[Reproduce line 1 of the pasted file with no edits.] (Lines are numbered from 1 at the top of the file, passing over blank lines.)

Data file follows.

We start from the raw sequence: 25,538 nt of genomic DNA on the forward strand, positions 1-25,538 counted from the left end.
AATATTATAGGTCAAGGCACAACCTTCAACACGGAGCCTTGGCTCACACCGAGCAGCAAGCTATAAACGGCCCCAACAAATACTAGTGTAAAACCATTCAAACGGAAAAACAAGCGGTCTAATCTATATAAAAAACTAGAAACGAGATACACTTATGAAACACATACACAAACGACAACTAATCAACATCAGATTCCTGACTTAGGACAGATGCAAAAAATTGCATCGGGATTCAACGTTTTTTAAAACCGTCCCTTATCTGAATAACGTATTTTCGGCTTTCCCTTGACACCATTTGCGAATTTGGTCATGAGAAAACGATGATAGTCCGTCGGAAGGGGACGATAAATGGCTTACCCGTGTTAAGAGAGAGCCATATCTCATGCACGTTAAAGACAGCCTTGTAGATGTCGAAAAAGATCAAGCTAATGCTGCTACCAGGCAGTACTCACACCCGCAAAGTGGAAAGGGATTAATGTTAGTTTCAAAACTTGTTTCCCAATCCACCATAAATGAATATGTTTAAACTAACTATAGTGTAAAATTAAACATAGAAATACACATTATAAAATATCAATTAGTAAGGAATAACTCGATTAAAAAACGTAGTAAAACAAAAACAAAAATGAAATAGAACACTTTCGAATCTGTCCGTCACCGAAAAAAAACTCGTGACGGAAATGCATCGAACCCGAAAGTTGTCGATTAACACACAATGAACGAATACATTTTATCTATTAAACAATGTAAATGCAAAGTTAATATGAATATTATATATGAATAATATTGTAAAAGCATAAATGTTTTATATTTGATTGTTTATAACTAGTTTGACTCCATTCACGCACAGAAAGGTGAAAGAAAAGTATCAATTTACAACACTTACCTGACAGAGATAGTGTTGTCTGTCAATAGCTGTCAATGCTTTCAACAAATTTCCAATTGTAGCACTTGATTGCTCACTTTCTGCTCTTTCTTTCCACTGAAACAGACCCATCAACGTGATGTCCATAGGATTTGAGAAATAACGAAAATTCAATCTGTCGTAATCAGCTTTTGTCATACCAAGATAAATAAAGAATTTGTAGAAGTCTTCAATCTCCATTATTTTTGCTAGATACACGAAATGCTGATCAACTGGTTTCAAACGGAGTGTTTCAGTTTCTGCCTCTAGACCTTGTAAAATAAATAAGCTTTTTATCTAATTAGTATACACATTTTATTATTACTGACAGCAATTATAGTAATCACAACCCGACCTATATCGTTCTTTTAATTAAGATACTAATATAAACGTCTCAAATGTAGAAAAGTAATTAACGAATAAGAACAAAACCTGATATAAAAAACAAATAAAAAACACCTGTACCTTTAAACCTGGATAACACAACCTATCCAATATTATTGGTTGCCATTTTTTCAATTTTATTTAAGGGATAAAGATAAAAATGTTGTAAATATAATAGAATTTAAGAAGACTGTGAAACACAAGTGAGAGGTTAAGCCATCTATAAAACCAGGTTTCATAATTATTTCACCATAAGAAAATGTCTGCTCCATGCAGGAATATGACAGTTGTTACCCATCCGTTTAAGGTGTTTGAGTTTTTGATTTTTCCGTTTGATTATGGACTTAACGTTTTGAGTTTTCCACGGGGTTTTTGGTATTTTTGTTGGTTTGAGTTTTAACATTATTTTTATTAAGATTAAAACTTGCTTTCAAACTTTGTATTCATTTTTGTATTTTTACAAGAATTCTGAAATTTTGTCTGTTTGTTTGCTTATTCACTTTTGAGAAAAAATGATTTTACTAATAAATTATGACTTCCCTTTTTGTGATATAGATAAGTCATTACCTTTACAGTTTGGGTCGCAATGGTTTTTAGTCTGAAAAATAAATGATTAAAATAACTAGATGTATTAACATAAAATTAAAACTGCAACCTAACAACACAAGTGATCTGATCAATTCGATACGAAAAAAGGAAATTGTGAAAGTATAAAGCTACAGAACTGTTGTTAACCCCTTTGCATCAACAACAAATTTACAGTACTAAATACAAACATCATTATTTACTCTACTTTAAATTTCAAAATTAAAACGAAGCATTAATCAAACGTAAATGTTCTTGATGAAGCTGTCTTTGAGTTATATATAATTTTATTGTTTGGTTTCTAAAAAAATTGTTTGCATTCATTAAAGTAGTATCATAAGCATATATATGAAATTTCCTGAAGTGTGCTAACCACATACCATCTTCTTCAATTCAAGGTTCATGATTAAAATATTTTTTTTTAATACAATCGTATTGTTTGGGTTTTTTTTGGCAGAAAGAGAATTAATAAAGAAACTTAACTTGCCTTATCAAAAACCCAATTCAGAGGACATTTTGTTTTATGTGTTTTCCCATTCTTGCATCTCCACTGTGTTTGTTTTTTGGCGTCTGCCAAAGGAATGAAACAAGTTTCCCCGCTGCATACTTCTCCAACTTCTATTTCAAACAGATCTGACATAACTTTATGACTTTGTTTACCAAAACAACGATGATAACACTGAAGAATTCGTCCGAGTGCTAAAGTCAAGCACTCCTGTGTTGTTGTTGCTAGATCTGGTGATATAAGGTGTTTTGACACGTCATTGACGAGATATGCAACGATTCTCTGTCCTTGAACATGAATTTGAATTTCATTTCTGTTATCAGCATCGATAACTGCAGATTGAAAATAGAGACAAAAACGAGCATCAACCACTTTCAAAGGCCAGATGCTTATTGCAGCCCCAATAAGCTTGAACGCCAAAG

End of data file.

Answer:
We start from the raw sequence: 25,538 nt of genomic DNA on the forward strand, positions 1-25,538 counted from the left end.